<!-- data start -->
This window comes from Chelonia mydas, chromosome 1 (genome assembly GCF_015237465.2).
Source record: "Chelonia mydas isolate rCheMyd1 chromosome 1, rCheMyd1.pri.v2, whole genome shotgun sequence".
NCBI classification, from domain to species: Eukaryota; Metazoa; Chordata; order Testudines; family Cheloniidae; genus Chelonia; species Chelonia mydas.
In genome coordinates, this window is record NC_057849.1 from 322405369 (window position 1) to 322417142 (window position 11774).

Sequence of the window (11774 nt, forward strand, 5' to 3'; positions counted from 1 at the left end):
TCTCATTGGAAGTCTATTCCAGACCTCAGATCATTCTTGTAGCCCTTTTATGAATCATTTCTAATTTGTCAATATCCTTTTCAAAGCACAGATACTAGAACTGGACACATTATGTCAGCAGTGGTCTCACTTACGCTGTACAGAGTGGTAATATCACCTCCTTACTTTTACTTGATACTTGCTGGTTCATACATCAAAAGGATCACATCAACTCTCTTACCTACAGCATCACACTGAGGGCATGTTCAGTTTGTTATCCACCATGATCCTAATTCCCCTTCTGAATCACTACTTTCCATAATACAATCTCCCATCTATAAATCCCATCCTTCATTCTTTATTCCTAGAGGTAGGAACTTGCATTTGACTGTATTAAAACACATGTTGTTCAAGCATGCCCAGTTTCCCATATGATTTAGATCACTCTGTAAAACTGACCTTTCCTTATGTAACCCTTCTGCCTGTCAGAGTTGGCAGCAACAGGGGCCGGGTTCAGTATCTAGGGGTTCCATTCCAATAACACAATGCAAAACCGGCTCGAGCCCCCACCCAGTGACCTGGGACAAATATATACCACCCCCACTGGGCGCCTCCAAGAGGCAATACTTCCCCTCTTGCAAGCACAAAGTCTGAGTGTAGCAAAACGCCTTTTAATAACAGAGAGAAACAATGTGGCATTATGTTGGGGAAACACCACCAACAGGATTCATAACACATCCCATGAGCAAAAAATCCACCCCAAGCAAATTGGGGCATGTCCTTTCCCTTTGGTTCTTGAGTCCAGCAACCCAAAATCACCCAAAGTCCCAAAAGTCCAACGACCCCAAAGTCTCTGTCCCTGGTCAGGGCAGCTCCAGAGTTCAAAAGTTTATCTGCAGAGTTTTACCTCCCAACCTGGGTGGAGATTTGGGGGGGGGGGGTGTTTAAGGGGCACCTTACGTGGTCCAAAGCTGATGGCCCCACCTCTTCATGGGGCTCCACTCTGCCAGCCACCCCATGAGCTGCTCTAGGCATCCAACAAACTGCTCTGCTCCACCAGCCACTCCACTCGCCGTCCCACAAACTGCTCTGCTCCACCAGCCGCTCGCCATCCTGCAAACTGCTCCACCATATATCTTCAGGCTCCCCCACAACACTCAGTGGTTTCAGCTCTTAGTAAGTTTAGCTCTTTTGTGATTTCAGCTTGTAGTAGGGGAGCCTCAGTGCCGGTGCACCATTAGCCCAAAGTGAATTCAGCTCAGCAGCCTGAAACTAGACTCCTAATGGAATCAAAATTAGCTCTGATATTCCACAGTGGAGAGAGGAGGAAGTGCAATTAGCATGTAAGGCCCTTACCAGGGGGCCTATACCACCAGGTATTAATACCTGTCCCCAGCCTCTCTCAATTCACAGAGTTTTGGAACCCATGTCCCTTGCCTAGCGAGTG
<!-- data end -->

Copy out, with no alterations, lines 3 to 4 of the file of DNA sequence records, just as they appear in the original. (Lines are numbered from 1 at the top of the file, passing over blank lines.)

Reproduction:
NCBI classification, from domain to species: Eukaryota; Metazoa; Chordata; order Testudines; family Cheloniidae; genus Chelonia; species Chelonia mydas.
In genome coordinates, this window is record NC_057849.1 from 322405369 (window position 1) to 322417142 (window position 11774).